Act 2. The Tenochtitlan Map
Through researching Durer and his Rhinoceros, we discovered that Durer also published a woodcut map of Tenochtitlan (pre-Hispanic Mexico City).
This map was published in 1524 by Friedrich Peypus with copies of letters written by Hernan Cortes to the Holy Roman Emperor Charles V. The imagery is attributed to Albrecht Durer, and is an interpretation of the descriptions of the Aztec city by Cortes.
Nuremberg, where Durer resided, was a center for information, cartography, weaponry, and finance. In fact, Nuremberg investors financed a great deal of Spanish colonial exploration of the New World. Spanish firsthand accounts of the New World were published in Nuremberg and disseminated throughout Europe.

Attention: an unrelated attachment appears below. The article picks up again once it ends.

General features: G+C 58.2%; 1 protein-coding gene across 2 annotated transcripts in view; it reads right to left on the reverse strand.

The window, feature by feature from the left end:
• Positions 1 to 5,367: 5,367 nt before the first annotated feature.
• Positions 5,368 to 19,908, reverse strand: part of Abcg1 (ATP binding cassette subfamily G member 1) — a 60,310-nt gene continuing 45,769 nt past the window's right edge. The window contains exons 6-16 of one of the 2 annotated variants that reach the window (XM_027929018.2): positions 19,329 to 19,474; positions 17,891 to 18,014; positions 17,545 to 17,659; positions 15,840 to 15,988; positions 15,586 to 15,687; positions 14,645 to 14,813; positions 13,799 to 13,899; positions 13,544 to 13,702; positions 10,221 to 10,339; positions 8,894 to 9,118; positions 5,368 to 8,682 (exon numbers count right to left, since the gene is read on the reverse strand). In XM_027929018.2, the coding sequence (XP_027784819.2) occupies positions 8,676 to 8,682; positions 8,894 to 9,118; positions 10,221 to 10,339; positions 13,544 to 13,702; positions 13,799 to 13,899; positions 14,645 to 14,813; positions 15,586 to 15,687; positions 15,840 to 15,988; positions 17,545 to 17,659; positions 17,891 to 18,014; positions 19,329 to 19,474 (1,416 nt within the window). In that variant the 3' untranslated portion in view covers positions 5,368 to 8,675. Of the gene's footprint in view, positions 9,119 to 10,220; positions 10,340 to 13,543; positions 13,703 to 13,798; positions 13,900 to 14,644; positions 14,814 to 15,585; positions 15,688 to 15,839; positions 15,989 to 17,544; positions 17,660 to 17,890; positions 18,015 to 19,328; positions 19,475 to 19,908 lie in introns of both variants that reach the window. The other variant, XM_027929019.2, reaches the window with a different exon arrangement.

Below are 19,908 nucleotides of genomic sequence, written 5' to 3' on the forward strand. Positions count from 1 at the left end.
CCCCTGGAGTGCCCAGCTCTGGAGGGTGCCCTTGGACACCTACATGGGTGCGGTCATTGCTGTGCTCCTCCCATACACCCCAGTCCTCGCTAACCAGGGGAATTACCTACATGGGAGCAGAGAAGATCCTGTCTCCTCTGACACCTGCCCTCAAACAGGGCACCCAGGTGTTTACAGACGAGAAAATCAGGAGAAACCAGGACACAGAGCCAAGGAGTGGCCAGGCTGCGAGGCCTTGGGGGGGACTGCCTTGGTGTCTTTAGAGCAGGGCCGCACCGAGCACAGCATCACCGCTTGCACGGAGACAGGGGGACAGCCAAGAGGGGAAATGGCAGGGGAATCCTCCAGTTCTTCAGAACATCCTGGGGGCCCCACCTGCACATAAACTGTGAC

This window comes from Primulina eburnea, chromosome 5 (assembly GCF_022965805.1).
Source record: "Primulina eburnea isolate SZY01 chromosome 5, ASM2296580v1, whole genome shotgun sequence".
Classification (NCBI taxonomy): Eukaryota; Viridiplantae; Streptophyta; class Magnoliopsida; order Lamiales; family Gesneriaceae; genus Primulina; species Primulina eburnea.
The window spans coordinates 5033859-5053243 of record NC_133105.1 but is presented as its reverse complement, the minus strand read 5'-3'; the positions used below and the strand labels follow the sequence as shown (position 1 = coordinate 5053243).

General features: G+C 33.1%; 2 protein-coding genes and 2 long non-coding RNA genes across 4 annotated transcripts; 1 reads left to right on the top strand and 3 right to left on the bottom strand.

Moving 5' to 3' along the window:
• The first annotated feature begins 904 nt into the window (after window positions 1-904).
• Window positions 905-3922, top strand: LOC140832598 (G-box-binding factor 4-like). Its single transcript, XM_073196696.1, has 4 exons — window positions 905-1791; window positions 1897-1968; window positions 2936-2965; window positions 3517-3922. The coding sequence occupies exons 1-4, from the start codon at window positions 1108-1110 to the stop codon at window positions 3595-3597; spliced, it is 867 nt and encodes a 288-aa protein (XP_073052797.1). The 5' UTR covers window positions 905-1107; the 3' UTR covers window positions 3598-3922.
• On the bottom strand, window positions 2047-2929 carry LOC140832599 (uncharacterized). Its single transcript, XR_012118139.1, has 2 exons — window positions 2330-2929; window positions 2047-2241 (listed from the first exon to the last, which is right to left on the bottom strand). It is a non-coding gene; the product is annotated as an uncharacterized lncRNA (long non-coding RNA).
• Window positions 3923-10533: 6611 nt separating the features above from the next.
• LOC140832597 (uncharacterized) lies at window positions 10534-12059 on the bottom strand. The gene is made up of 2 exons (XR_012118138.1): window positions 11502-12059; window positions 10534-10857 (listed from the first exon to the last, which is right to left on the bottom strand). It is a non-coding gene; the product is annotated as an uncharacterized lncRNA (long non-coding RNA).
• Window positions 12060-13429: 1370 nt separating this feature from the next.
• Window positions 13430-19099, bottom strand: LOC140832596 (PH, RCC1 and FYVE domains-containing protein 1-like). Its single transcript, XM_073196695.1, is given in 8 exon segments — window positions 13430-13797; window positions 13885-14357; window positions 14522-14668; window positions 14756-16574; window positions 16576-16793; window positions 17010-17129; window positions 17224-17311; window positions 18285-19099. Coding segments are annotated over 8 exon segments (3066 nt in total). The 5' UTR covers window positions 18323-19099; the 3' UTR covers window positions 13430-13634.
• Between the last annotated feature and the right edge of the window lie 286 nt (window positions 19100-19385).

Yet like the rhinoceros, Durer never saw Tenochtitlan. And, like the rhinoceros, Tenochtitlan the city was displaced by colonialism.
The map includes two towers – the twin sanctuaries to Tlaloc and Huitzilopochtil – framing the rising sun above the Templo Mayor, the dwellings, gardens and the zoo of Montezema, as well as buildings and causeways, and boats throughout the Lake Texcoco. The right side of the map is oriented with east at the top, with the Hapsburg double-headed eagle.
On the left side of the map, oriented with south at the top, is the Gulf of Mexico, from the Yucatan to Florida, rendered in a different scale than that of the city.
This map is the foundation for our second monumental embroidery, and will be used as a matrix for an eventual work in handmade paper.